Collections of personal essays are notoriously difficult to market. David Sedaris and Nora Ephron aside, publishers generally consider such collections anathema — unless the author also happens to have penned a wildly successful memoir (Cheryl Strayed), or is a popular TV personality (Tina Fey), or otherwise boasts what the industry calls a “platform.” But the aversion to the genre is diminishing somewhat, partly because there are so many ways for an author to gain a Twitter, blog or YouTube following. The new collections tend to be themed, like “Girls” director and star Lena Dunham’s forthcoming collection of essays on young life and love.

To widespread consternation, Dunham reportedly received a $3.7 million advance for her book. Random House will have to sell about half a million copies to break even. Surely the expectations for two recent collections of essays, by Adam Resnick and Leslie Jamison, are more modest. But it’s heartening to see this venerable form riding the wave and publishers taking a chance on relative unknowns.

Adam Resnick’s collection, “Will Not Attend,” is billed as a “memoir-in-essays.” His pedigree is impressive: A longtime writer for “Late Night With David Letterman,” Resnick co-created the TV show “Get a Life” and has written several screenplays, including “Cabin Boy” and “Death to Smoochy.” Letterman fans will certainly recognize the style here: a gruff, wry paean to life’s indignities from a geeky loner who could never quite get with the program.

Resnick’s collection begins with a harrowing sleepover when he was an unpopular 8-year-old and his endless torture by his five (yes, five) brothers, and continues through his disastrous high school dating career, his disastrous but blessedly short stint as an insurance salesman after high school, and the Disney-haunted indignities of marriage and parenthood. “I was born nervous,” Resnick admits, “a condition built into me the way brake lights come standard on cars.” No glass half-full for this dude: “The only thing that gets me out of bed in the morning is bitterness, self-loathing, and fantasies of vengeance.” Whether in the backwater Pennsylvania where he grew up or on Manhattan’s Upper West Side, he cleaves to a strategy of blatant noninvolvement: “I made it my business not to look at or interact with anyone.”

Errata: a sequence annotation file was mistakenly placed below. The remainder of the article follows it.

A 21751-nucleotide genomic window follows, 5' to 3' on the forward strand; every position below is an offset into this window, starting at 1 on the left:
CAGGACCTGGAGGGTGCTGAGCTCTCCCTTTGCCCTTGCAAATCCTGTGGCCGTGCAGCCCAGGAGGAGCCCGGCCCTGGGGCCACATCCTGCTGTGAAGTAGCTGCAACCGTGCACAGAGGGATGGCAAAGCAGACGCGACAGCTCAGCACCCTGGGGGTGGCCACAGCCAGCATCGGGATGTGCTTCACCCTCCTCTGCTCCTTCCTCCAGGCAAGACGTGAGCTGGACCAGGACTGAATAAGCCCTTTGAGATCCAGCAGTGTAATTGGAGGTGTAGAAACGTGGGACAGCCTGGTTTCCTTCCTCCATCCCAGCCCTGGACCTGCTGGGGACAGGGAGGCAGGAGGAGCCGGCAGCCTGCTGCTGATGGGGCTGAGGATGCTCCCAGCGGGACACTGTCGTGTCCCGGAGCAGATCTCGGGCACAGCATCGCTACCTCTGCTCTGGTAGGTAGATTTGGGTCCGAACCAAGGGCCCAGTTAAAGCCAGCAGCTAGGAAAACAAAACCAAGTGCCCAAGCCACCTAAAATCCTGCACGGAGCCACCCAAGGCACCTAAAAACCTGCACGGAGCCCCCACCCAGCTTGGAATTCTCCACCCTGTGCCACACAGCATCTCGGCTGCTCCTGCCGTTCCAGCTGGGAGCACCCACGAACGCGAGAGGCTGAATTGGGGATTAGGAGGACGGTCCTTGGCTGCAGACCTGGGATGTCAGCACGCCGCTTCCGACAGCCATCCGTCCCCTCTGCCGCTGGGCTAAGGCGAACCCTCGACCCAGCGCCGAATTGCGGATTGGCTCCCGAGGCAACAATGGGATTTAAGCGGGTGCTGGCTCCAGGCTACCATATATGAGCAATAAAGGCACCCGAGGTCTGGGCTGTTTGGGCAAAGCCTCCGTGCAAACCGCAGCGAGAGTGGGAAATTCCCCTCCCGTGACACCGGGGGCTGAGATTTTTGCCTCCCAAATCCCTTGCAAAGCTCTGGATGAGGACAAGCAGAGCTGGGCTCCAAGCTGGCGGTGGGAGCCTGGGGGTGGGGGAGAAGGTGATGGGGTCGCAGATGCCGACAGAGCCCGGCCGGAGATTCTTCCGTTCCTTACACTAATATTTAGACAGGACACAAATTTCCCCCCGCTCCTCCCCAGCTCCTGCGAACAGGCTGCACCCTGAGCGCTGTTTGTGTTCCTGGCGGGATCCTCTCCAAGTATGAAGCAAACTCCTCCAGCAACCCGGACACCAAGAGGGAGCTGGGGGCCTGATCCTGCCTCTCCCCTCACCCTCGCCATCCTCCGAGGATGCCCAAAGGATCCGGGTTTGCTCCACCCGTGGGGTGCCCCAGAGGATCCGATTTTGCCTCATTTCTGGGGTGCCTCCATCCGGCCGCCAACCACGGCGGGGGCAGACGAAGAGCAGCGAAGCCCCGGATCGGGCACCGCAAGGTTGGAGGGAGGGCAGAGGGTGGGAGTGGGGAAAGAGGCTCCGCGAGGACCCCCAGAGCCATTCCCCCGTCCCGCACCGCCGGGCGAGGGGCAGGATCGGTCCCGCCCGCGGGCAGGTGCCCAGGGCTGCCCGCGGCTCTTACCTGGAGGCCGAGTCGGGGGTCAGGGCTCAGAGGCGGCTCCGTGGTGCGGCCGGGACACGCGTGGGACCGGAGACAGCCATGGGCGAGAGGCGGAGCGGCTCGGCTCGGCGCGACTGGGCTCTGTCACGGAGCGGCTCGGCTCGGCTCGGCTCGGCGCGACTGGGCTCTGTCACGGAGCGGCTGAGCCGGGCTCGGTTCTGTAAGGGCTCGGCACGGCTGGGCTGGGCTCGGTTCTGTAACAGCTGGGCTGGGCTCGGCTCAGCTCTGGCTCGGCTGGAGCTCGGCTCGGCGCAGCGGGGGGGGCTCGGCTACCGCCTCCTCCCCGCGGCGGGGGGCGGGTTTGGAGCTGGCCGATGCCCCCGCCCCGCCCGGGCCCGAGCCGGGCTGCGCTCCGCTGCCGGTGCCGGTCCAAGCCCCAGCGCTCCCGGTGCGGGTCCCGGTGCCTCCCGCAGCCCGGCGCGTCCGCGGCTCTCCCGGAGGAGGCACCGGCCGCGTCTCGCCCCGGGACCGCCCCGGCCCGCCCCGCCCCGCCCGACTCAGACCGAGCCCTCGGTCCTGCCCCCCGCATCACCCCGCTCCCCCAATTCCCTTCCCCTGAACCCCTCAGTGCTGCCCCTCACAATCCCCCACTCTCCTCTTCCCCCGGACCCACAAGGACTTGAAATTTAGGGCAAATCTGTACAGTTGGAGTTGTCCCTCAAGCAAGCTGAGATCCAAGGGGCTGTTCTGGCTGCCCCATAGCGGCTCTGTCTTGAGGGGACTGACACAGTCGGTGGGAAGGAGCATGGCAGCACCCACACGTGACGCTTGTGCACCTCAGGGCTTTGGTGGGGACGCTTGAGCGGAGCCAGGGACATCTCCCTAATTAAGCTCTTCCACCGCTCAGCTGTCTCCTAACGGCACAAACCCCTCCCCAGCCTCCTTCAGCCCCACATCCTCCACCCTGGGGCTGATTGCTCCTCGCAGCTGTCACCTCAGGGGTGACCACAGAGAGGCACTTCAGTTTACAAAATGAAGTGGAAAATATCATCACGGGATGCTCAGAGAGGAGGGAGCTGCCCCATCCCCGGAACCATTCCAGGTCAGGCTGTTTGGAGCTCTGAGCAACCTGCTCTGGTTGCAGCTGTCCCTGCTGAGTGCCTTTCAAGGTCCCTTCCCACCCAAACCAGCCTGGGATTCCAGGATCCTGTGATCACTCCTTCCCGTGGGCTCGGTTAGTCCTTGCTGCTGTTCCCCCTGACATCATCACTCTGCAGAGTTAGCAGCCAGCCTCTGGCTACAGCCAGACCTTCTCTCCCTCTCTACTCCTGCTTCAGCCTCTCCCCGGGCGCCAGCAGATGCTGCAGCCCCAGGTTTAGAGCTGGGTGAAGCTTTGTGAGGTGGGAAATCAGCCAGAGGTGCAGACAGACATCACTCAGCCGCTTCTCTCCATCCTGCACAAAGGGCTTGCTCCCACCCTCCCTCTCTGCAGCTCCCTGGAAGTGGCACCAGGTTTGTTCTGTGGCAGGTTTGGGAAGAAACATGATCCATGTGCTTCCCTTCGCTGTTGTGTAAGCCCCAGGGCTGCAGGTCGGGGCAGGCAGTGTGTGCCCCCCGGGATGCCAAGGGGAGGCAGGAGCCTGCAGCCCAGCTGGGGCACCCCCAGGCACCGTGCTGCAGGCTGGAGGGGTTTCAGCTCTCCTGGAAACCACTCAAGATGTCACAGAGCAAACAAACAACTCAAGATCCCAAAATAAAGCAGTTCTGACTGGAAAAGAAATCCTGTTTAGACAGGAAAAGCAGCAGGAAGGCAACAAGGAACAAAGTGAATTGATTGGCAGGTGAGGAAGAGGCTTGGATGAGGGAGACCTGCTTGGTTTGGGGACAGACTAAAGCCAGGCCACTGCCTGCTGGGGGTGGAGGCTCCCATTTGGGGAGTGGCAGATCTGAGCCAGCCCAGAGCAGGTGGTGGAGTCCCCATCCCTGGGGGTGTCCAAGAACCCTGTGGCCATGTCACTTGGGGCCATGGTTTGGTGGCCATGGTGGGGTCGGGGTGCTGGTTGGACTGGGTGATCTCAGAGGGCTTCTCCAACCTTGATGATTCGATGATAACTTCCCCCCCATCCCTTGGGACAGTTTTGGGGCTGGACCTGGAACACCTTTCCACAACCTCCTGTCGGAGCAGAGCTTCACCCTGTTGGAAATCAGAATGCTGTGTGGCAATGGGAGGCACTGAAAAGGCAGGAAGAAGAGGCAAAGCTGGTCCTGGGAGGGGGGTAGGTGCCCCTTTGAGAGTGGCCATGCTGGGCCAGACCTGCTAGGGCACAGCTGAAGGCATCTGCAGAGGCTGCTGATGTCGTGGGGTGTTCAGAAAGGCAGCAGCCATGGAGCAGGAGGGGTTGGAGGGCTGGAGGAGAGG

The best essays here aren’t just stand-up skits but have actual plots — in which things go horrifically, uproariously wrong. In “Blue Yodel No. 13,” the 15-year-old Resnick kidnaps his mother’s car to go on a date he trusts will end with finally getting laid, but he gets distracted by trying to steal a rare record from the girl’s grandmother. The story ends not with his deflowering but with his arrest. In “The Sensodyne Lady,” Resnick and his long-suffering wife adopt a piano from someone in their building; when their young daughter’s musical career goes south, so do their efforts to ditch the hideous behemoth of an instrument during an epic snowstorm.

‘The Empathy Exams: Essays’ by Leslie Jamison (Gray Wolf )

Anyone who watches Larry David will be familiar with Resnick’s hearty style of tell-it-like-it-is meanness. About a high school date, Resnick declares: “Gina was no great beauty. . . . She was gangly, wore heaps of raccoon mascara, and had crayon-yellow hair that hung from her head like overcooked spaghettini. The skunky black stripe down the middle of her scalp brought to mind a trail of ants walking through a puddle of Cheez Whiz. A judgmental type might describe her as ‘cheap looking.’ ” Resnick sometimes falters by letting the scale tip too far toward mockery, without any balancing self-criticism. In “Curb Your Enthusiasm,” after all, we have other characters to call out Larry David about his cruelty and narcissism.